Community Research and Development Information Service - CORDIS

FP6

Non-invasive nanotransducer for in vivo gene therapy (NINVE) - Publishable Executive Summary

Project ID: 33378
Funded under: FP6-NMP

Abstract

A European research team led by researchers from the CRIM laboratory of the Scuola Superiore Sant'Anna in Italy commenced work in December 2006 on the important framework-6 EC project 'NINIVE' (NMP4-CT-2006-033378). The multidisciplinary team involved in the project also includes scientists from the Center for Drug Delivery Research of the ULSOF (UK), the MPI-FKF fuer Festkoerperforschung (D), Thales research & technology (F), the Institute of Neuroscience from CNR (I) and Nanothinx S.A. (GR).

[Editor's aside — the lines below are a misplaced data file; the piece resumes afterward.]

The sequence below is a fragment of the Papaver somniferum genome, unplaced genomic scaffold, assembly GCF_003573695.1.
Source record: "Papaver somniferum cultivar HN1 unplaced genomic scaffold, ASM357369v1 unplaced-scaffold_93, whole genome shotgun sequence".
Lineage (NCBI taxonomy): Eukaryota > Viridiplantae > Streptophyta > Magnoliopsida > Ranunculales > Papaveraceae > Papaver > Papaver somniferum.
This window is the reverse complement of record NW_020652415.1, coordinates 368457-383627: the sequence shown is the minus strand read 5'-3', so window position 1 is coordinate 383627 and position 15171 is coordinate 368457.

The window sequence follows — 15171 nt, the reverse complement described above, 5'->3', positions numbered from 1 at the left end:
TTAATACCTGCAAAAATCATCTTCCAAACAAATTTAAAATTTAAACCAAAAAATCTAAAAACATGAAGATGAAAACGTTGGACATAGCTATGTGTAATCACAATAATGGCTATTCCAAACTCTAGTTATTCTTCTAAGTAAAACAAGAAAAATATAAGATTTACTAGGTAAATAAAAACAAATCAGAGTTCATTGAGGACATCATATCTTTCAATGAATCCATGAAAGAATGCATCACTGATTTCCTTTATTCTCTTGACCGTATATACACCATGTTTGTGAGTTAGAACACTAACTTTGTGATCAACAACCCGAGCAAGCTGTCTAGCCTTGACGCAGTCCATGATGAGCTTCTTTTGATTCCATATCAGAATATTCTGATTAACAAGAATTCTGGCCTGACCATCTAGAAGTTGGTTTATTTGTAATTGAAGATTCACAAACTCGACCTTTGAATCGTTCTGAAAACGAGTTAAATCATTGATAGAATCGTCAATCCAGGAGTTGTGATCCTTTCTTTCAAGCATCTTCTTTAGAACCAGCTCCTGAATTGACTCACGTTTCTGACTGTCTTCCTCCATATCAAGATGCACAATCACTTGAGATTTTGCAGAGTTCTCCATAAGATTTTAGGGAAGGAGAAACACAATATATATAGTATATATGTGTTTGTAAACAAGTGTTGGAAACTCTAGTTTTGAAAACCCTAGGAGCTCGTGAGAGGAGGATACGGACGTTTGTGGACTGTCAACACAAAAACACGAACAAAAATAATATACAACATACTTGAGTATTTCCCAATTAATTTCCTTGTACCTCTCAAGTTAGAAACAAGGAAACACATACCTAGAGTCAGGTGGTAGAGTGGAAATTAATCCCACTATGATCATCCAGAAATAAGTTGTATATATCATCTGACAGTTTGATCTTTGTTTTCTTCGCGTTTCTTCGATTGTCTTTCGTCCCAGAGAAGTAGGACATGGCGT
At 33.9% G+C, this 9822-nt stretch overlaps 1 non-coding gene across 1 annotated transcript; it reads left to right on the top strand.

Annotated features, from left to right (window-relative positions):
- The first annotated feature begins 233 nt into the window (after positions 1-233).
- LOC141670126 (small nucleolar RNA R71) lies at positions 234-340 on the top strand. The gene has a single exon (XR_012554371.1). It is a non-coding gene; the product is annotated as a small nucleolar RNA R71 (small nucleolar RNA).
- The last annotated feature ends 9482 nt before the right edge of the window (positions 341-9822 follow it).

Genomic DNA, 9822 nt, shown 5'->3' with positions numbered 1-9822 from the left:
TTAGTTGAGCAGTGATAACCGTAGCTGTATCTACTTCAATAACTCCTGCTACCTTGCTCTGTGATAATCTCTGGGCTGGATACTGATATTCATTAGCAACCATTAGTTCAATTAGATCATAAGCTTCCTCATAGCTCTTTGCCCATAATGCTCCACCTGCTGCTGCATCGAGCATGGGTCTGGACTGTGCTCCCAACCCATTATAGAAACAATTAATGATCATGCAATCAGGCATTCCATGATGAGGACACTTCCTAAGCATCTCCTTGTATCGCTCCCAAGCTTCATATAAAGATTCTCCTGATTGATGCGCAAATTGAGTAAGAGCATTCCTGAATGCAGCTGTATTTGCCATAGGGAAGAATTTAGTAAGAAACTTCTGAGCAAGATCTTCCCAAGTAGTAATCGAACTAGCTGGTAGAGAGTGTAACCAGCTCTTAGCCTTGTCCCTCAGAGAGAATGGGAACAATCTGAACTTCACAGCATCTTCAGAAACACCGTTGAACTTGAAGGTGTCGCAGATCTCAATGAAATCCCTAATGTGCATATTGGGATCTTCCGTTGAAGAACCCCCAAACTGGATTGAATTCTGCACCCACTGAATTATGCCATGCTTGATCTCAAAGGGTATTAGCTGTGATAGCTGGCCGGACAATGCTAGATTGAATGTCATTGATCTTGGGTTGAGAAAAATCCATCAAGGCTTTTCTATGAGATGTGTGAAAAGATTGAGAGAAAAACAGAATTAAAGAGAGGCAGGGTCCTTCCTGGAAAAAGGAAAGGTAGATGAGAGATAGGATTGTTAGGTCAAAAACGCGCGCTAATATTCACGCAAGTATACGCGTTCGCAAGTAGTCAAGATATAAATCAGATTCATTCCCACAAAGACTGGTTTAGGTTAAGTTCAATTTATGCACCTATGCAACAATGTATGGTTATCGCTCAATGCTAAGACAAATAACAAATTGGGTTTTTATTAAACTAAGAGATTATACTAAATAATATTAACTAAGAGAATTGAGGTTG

The main objective of the NINIVE project is the development of a non-viral vector for a safe and efficient gene transfection and Targeted drug delivery. The system proposed by NINIVE is based on use of carbon nanotubes (CNTs) which consist exclusively of carbon atoms arranged in a series of condensed benzene rings rolled-up to form single or multi-walled tubular structures. This novel nanomaterial belongs to the family of fullerenes, an allotropic form of carbon. CNTs have nanometric dimensions and unique physicochemical properties which make CNTs unique materials with several potential applications especially in the biomedical field. In the NINIVE project CNTs will act as transporters of genes in addition to being functionalized with appropriate ligands to enable specific binding to receptors over-expressed by the cells targeted for transfection. A solution containing a myriad of these coated and functionalized nano-vectors will be administered by local injection in the target tissue. These nano vectors will home on and bind to the intended target cells. In the NINIVE project, two strategies of cell transfection will be investigated: (i) cell up-take of the gene-carrying nano-vectors by endocytosis and (ii) genes from the nano-vectors will be transferred in the recipient cells via electroporation (i.e., permeabilization of cell membrane by application of short-duration electric pulses). With this mechanism, cell permeabilization will be induced by CNTs on exposure to exter

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